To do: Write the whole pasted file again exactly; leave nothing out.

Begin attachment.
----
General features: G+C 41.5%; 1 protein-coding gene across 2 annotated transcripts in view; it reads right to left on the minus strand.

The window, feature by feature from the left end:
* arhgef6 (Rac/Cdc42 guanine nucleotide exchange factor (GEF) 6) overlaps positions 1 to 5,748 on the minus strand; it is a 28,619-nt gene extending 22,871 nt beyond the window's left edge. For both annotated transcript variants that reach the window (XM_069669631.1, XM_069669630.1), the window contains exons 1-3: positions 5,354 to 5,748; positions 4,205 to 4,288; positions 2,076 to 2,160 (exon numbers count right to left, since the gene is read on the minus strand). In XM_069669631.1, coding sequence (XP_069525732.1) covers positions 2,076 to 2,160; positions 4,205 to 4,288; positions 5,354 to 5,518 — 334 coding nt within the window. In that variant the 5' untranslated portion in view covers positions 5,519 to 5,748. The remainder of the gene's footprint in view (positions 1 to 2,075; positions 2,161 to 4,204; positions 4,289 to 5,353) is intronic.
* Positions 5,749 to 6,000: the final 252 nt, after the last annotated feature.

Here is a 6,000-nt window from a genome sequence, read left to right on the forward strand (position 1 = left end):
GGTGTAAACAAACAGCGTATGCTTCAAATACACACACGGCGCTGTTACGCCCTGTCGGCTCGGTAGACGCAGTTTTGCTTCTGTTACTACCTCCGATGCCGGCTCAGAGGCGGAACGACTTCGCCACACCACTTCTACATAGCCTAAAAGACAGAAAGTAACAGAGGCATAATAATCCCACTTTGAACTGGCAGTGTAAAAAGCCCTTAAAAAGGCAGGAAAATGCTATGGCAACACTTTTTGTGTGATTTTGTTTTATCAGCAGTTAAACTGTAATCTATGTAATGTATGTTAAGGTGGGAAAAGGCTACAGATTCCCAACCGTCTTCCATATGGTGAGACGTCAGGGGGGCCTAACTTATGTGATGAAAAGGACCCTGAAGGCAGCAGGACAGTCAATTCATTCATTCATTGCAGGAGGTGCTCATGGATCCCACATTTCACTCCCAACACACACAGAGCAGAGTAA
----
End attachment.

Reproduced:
General features: G+C 41.5%; 1 protein-coding gene across 2 annotated transcripts in view; it reads right to left on the minus strand.

The window, feature by feature from the left end:
* arhgef6 (Rac/Cdc42 guanine nucleotide exchange factor (GEF) 6) overlaps positions 1 to 5,748 on the minus strand; it is a 28,619-nt gene extending 22,871 nt beyond the window's left edge. For both annotated transcript variants that reach the window (XM_069669631.1, XM_069669630.1), the window contains exons 1-3: positions 5,354 to 5,748; positions 4,205 to 4,288; positions 2,076 to 2,160 (exon numbers count right to left, since the gene is read on the minus strand). In XM_069669631.1, coding sequence (XP_069525732.1) covers positions 2,076 to 2,160; positions 4,205 to 4,288; positions 5,354 to 5,518 — 334 coding nt within the window. In that variant the 5' untranslated portion in view covers positions 5,519 to 5,748. The remainder of the gene's footprint in view (positions 1 to 2,075; positions 2,161 to 4,204; positions 4,289 to 5,353) is intronic.
* Positions 5,749 to 6,000: the final 252 nt, after the last annotated feature.

Here is a 6,000-nt window from a genome sequence, read left to right on the forward strand (position 1 = left end):
GGTGTAAACAAACAGCGTATGCTTCAAATACACACACGGCGCTGTTACGCCCTGTCGGCTCGGTAGACGCAGTTTTGCTTCTGTTACTACCTCCGATGCCGGCTCAGAGGCGGAACGACTTCGCCACACCACTTCTACATAGCCTAAAAGACAGAAAGTAACAGAGGCATAATAATCCCACTTTGAACTGGCAGTGTAAAAAGCCCTTAAAAAGGCAGGAAAATGCTATGGCAACACTTTTTGTGTGATTTTGTTTTATCAGCAGTTAAACTGTAATCTATGTAATGTATGTTAAGGTGGGAAAAGGCTACAGATTCCCAACCGTCTTCCATATGGTGAGACGTCAGGGGGGCCTAACTTATGTGATGAAAAGGACCCTGAAGGCAGCAGGACAGTCAATTCATTCATTCATTGCAGGAGGTGCTCATGGATCCCACATTTCACTCCCAACACACACAGAGCAGAGTAA